Program 361: Remembering the Titanic; Jewish Prague; Global Peacebuilding
Release Date: 04-12-2014
On Air Description
On the next edition of our weekly travel show, we'll learn how Ireland is displaying its connections with the infamous ship Titanic -- where it was built in Belfast, and its final port of call in County Cork.
Prague once had the largest Jewish population in Europe. We'll also explore the important history you can encounter in its synagogues and museums.
And we'll meet a woman who's been helping former enemies make peace, in a number of the world's hot spots. It's all on the next Travel with Rick Steves.
Notes to Stations
If your station would like to insert local fundraising breaks during a weekly edition of Travel with Rick Steves, contact producer Tim Tattan at 425-608-4234 for help identifying clean cutaway opportunities to insert local pitch breaks during any week's show.
- Susie Millar, proprietor of Titanic Tours in Belfast
- Jana Hronkova and Katerina Svobovoda, tour guides based in Prague
- Paula Green, founder of the Karuna Center, Amherst, Mass.
- Susie Millar offers Titanic-themed tours in Belfast.
- Wikipedia has information about Titanic's origins in Belfast, and the recently opened Titanic Belfast exhibit.
- The Titanic Experience Museum is in Cobh, the ship's last port of call, in County Cork, in the Republic of Ireland.
- Information about the Jewish Museum in Prague, and the nearby Lidice and Theresienstadt concentration camps.
- Links to sites in Prague are on the Jewish Prague website.
- Prague's Jewish Virtual Library describes the city's synagogues, and its Jewish history.
- Our guides suggest the Pinkas Synagogue is the most important one to visit in Prague.
- Czech-born Madeline Albright has written about late 19th and 20th century Prague in her memoir, "Prague Winter."
- Paula Green founded the The Karuna Center for Peacebuilding in Amherst, Massachusetts.
- "I’m planning my first trip to Prague. What is the one thing not to miss in the Jewish Quarter and how much time should we allow for exploring the Quarter?" (Donna in Oldsmar, Florida)
- Caller notes that a Jewish Quarter tour they took "last April in the morning," was crowded; recommends going later in the day. Also describes visiting the Lidice concentration camp. (Cary in Hayden Lake, Idaho)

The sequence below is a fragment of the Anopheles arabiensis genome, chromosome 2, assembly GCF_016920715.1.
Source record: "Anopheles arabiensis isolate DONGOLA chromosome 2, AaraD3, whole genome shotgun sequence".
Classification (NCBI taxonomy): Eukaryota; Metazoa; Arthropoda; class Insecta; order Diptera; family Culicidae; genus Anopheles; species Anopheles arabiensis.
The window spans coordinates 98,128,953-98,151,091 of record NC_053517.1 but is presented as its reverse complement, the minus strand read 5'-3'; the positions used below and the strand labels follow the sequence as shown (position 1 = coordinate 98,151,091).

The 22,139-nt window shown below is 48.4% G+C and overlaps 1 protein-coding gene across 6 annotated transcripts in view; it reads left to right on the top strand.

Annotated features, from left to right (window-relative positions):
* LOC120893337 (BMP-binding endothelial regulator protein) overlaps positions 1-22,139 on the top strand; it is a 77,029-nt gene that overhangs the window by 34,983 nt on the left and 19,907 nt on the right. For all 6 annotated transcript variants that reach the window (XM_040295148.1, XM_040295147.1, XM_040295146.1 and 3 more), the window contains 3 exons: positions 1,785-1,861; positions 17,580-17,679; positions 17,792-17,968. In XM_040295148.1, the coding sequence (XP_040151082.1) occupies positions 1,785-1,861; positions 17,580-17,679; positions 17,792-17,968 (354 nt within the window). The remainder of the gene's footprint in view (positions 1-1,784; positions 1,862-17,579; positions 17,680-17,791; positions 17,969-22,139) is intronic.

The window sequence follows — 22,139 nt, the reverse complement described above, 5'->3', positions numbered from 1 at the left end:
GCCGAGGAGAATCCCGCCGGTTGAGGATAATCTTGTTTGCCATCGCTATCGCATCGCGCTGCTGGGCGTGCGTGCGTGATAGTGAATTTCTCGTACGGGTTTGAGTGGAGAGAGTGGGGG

- "Do you have a recommendation for a good historical novel explaining the area, the struggles of the Jews, the time of chaos?" (K in Las Cruces, New Mexico)
- Cincinnati Pops Orchestra, Erich Kunzel, cond., "Theme from 'The Great Whales,'" Sailing / Telarc
- The Greene String Quartet, “The String Machine: I. ‘Cruise Control,’” The String Machine / Virgin Classics
- Mike Oldfield, "Music Universalis," Music of the Spheres / Decca
- * Cincinnati Pops Orchestra, Erich Kunzel, cond., featuring Silver Arm, “‘Irish Party in the Third Class’ from ‘Titanic,’” A Celtic Spectacular / Telarc
- Rebbe (Bruce Berger), “Avinu,” Rebbe Soul / (self-released)
- Keola Beamer, "If My Complaints Could Passions Move,” The Renaissance Album (collection) / Windham Hill
- Rebbe (Bruce Berger), “Junkman’s Son,” Rebbe Soul / (self-released)
- Czech musician Tomas Kocko and Orchestr, “Svatojan,” EBU World Music Workshop, vol. 2 (2003 collection) / Radio Netherlands Music
- Victoria de los Angeles, "Kaddisch," The Fabulous Victoria de los Angeles / EMI Classics
- * The Yuval Ron Ensemble, “Olor Molor,” Tree of Life / (self-released)
- The Drums and Pipes and Regimental Band of the Gordon Highlanders, “Highland Troop,” The Best of the Highland Bands (collection) / Bandleader Records
- Mark Isham, “Sympathy and Acknowledgment,” Vapor Drawings / Windham Hill
- Oystein Sevag, “Reflection,” In Search of Angels (soundtrack) / Windham Hill
- David Chevan and Warren Byrd, "Waters of Babylon," This is the Afro-Semitic Experience / Reckless Do Music
- Vinicius Cantuaria, “Corre Campo,” Sol Na Cara / Gramavision-Rykodisc
- Leonard Cohen, "Villanelle for Our Time," Dear Heather / Columbia
- In the billboard, Rick notes that the people of Belfast "are starting to remember the legacy of Titanic," which was launched from that city's shipyard "a little over a hundred years ago."
- Titanic sank on April 15, 1912. Rick mentions it at 6:51.
- At 13:10, Susie describes the Titanic Belfast museum which "opened a few years ago."
- At 16:43 Rick remarks that Belfast today has moved beyond the safety issues of the years of "The Troubles." At 17:10 Susie cautions to avoid the Orange commemorative marches around July 12-13 in Belfast.
- Katerina notes at 21:37 that Prague has one of the largest collections of Judaica in Europe.
- Caller Donna says she's going to Prague for the first time "this spring" at 27:02. At 28:48 caller Cary describes dealing with crowds on her trip to Prague "in April last year."
- The Prague guides note at 32:04 that a joint ticket for five sites in Prague is valid for seven days.
- At 45:22 Paula says that people in Bosnia are still exhuming bodies from cemeteries to identify loved ones killed in the 1990s Bosnian War. She outlines her work in Bosnia for six years at 56:44.
- Paula notes at 51:22 that she's been going back regularly to Sri Lanka "for the past 20 or 25 years" since their conflict in the 1990s. She adds that former enemies from different communities in northeast Sri Lanka now consider themselves to be friends.
- Paula responds to Rick's question about artificial colonial borders at 53:50 by saying there are still conflicts to correct borderlines drawn by colonial rulers in Asia and Africa. She gives an example at 54:35 of the separation of South Sudan from Sudan in 2011, to make "the newest state in the United Nations." Rick adds a reference about Syria's European-drawn borders at 55:25.
- At 56:43, Paula says she stopped working in Bosnia in 2003, but was gratified to see a local Peacebuilding center established in one of the cities she worked in, while visiting there last year.